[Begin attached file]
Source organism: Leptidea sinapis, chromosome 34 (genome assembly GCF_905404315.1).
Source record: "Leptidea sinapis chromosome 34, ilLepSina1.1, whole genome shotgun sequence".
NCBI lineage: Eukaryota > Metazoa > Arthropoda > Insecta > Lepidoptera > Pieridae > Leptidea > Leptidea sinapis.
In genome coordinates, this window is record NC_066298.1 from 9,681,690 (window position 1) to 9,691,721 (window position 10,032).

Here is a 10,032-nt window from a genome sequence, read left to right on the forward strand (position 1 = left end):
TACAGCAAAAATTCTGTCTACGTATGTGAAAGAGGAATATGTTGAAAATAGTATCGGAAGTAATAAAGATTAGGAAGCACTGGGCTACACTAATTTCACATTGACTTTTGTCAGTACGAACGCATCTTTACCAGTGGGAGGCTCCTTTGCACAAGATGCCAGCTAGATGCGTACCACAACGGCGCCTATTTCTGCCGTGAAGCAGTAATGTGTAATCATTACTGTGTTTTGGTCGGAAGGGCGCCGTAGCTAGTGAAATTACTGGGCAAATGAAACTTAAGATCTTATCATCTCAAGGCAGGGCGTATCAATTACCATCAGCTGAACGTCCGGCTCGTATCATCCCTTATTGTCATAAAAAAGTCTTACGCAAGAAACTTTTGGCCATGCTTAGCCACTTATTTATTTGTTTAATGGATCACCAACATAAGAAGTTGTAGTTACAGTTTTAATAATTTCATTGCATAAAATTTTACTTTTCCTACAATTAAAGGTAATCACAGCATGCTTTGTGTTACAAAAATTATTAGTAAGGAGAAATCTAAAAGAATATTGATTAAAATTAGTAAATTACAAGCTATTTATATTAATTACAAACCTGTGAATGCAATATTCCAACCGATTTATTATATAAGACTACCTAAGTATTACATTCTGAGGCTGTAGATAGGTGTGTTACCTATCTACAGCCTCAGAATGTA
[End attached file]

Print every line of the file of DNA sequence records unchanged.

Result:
Source organism: Leptidea sinapis, chromosome 34 (genome assembly GCF_905404315.1).
Source record: "Leptidea sinapis chromosome 34, ilLepSina1.1, whole genome shotgun sequence".
NCBI lineage: Eukaryota > Metazoa > Arthropoda > Insecta > Lepidoptera > Pieridae > Leptidea > Leptidea sinapis.
In genome coordinates, this window is record NC_066298.1 from 9,681,690 (window position 1) to 9,691,721 (window position 10,032).

Here is a 10,032-nt window from a genome sequence, read left to right on the forward strand (position 1 = left end):
TACAGCAAAAATTCTGTCTACGTATGTGAAAGAGGAATATGTTGAAAATAGTATCGGAAGTAATAAAGATTAGGAAGCACTGGGCTACACTAATTTCACATTGACTTTTGTCAGTACGAACGCATCTTTACCAGTGGGAGGCTCCTTTGCACAAGATGCCAGCTAGATGCGTACCACAACGGCGCCTATTTCTGCCGTGAAGCAGTAATGTGTAATCATTACTGTGTTTTGGTCGGAAGGGCGCCGTAGCTAGTGAAATTACTGGGCAAATGAAACTTAAGATCTTATCATCTCAAGGCAGGGCGTATCAATTACCATCAGCTGAACGTCCGGCTCGTATCATCCCTTATTGTCATAAAAAAGTCTTACGCAAGAAACTTTTGGCCATGCTTAGCCACTTATTTATTTGTTTAATGGATCACCAACATAAGAAGTTGTAGTTACAGTTTTAATAATTTCATTGCATAAAATTTTACTTTTCCTACAATTAAAGGTAATCACAGCATGCTTTGTGTTACAAAAATTATTAGTAAGGAGAAATCTAAAAGAATATTGATTAAAATTAGTAAATTACAAGCTATTTATATTAATTACAAACCTGTGAATGCAATATTCCAACCGATTTATTATATAAGACTACCTAAGTATTACATTCTGAGGCTGTAGATAGGTGTGTTACCTATCTACAGCCTCAGAATGTA